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European Commission


Member of the European Commission responsible for Education, Culture, Multilingualism and Youth

Literacy for All

Closing Speech at Conference to launch report of the EU High Level Group on Literacy

6 September 2012, Filoxenia Conference Centre, Nicosia

Dear Minister Demosthenous,

Dear Princess Laurentien,

Distinguished guests,

Ladies and Gentlemen,

I am delighted and honoured to be with you today for the closing of this special conference on 'literacy for all'.

I would like to thank the Cyprus Presidency for the excellent job they have done in organising the event. I would also like to give special thanks to Princess Laurentien and the members of the High Level Group of Experts on literacy for presenting the final results of their work to us here.

Indeed, we are very grateful when so many experts on literacy come together to address this very crucial issue for our societies.

These past two days you have been reviewing the final report of the High Level Group – the culmination of eighteen months of hard work.

I am very pleased that you have had this first opportunity to discuss it, before I present it to the press together with Princess Laurentien and Minister Demosthenous.

Please allow me to take this opportunity to thank the Chair and members of the High Level Group for all they have accomplished since I launched the Group early last year. I believe they deserve our applause.

I am also pleased that you have had an opportunity to share, with the High Level Group, good practices and ideas on how to improve literacy levels in Europe. In Europe we have some of the best practice in the world. It must now be put to the best use for the benefit of all.

And I appreciate all the valuable input you have given, and in particular your proposals for concrete follow-up actions.

I cannot stress enough the importance of all the contributions. Literacy is the gateway to all other learning. Without it, all other learning is impossible. But it is also the key to a successful and rewarding economic and social life. And it will become an even more critical skill in the future.

So a meeting of minds like these past two days is an essential first step if we are to ensure a high level of literacy in Europe in the twenty first century.

But let there be no doubt. We all know that we are facing a tremendous challenge.

Life has become more complex, and very few people can get by with only basic skills.

Today, we live in an information age where almost all jobs demand much higher reading and writing abilities compared to a few years ago, when manual skills and a basic reading ability were usually enough.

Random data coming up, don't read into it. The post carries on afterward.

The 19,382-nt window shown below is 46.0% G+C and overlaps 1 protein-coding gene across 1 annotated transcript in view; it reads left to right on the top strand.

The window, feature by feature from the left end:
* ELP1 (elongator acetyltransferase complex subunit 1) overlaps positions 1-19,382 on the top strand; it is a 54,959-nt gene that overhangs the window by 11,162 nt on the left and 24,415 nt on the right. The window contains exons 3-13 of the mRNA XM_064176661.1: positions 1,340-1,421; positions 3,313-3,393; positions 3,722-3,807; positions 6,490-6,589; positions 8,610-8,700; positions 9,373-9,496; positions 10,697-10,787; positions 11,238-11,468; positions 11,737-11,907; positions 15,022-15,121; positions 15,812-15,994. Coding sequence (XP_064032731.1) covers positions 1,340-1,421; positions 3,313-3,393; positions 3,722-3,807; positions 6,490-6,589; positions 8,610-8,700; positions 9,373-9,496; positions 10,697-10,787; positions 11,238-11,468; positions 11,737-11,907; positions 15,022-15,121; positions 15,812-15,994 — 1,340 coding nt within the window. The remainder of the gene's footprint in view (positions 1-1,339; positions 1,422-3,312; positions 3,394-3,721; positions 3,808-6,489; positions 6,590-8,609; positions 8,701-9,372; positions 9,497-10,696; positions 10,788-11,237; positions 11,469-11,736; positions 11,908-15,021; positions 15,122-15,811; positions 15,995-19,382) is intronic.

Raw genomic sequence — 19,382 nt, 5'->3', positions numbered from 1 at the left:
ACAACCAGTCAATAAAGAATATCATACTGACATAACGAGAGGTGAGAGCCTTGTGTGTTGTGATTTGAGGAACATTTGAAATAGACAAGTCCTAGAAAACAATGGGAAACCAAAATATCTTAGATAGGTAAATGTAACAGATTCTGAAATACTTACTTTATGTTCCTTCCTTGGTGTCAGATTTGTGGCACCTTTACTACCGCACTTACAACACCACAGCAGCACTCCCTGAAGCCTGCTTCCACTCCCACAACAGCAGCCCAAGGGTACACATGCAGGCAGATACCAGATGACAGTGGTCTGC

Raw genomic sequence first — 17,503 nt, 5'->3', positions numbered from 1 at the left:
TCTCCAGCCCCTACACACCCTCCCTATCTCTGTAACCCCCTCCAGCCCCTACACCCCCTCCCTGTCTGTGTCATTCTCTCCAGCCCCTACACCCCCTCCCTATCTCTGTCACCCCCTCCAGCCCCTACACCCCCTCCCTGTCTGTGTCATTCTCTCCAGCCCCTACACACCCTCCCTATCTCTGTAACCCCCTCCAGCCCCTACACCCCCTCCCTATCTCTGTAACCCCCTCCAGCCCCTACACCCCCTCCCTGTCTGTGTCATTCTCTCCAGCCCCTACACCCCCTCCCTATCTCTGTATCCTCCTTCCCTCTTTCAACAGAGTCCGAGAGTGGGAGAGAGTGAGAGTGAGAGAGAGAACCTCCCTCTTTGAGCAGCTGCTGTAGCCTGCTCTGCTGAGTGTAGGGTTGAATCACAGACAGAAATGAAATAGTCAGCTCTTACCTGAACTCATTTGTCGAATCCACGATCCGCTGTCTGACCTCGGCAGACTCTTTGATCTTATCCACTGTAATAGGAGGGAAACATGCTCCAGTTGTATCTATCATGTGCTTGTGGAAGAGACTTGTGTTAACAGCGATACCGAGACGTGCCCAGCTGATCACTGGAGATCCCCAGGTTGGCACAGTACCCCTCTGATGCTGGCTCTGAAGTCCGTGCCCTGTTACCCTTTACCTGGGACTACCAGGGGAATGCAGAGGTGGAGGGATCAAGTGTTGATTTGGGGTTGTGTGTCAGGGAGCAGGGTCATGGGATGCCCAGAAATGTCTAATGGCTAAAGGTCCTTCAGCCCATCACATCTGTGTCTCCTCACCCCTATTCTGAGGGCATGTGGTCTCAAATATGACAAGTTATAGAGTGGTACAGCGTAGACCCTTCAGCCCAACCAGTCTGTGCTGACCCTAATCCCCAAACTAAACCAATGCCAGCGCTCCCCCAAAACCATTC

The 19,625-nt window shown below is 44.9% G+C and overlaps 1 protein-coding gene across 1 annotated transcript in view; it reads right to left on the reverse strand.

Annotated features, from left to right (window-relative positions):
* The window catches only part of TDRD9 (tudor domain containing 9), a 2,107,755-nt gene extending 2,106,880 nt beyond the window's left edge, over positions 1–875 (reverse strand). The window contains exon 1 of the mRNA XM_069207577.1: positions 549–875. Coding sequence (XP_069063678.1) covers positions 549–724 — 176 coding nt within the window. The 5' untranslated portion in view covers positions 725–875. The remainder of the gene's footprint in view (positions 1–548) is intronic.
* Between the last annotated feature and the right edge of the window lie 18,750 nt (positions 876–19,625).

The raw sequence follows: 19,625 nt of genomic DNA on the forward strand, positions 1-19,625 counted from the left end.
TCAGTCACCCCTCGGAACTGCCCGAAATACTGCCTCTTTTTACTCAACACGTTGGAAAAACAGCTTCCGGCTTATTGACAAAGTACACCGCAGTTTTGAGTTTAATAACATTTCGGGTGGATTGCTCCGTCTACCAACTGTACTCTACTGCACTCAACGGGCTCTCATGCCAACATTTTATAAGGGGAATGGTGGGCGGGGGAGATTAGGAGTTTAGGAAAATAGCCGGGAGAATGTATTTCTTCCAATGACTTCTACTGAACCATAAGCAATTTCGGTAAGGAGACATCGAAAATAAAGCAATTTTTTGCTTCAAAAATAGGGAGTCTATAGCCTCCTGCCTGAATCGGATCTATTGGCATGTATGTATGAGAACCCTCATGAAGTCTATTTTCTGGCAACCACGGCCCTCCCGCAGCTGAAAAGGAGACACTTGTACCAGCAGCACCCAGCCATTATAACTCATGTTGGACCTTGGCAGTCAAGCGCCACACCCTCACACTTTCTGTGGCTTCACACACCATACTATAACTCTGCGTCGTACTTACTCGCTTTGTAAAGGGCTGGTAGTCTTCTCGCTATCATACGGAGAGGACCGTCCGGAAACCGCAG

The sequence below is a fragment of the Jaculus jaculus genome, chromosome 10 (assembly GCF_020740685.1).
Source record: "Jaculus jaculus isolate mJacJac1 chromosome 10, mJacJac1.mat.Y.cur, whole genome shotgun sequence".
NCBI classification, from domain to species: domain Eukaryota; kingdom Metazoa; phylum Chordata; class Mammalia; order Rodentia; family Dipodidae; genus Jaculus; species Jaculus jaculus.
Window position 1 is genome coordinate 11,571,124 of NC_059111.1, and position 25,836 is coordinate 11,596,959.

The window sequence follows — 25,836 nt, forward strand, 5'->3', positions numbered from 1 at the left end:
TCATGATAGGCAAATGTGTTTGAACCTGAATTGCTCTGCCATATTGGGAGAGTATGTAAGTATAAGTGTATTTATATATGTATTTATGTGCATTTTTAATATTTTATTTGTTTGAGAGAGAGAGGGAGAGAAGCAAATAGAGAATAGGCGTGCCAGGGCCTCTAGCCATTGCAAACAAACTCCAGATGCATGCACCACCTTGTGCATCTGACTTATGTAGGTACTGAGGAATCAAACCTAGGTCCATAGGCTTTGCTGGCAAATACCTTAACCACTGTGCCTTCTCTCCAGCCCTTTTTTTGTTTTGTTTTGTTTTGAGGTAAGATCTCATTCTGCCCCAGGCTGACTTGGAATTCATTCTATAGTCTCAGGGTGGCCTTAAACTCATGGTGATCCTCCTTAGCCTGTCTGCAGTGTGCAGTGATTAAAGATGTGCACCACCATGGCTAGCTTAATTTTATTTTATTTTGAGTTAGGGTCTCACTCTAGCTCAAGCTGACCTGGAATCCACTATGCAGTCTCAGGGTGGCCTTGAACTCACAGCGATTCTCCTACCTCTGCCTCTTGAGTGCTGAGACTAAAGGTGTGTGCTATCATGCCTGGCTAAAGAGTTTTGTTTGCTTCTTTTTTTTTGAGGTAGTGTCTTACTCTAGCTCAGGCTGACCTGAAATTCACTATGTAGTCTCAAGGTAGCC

Our chances for a successful professional life depend crucially on how well we fare in an economy that prizes knowledge, and the capacity to acquire it quickly, over any other quality. So we can never stress enough the importance of literacy.

And the final report of the High Level Group underscores this when it concludes that Europe needs to be more ambitious. Our vision should be one of a Europe where everyone is literate. Our economic future and general wellbeing depend on it.

The report also clearly states that we all have to work together if we are to bring about this fundamental change in the lives of the 75 million adults in Europe with low literacy skills. Schools alone cannot do this.

It is as much about changing public awareness and attitudes, as it is about adapting the content of teaching and learning.

This means that a collective effort is essential and that we need to cooperate better within, and also between our different countries.

The report gives some very useful recommendations per age group and pinpoints several areas on which we need to focus more at European and national level. These include family literacy and parental support; early intervention and specialist reading support; motivation of adolescents; and breaking the taboo of adult literacy problems.

Therefore, ladies and gentlemen, in order to follow-up on the report's findings, there are a number of key actions that I will be leading in the months ahead.

I will be doing this in the spirit of the report, which rightly notes that this is just the beginning, not the end. And that we need to raise greater awareness among all relevant players, politicians and policy-makers in particular, and impel them to act.

In the immediate future, the final report of the High Level Group and the outcomes of this conference will feed into the discussions of the informal meeting of EU Education Ministers next month.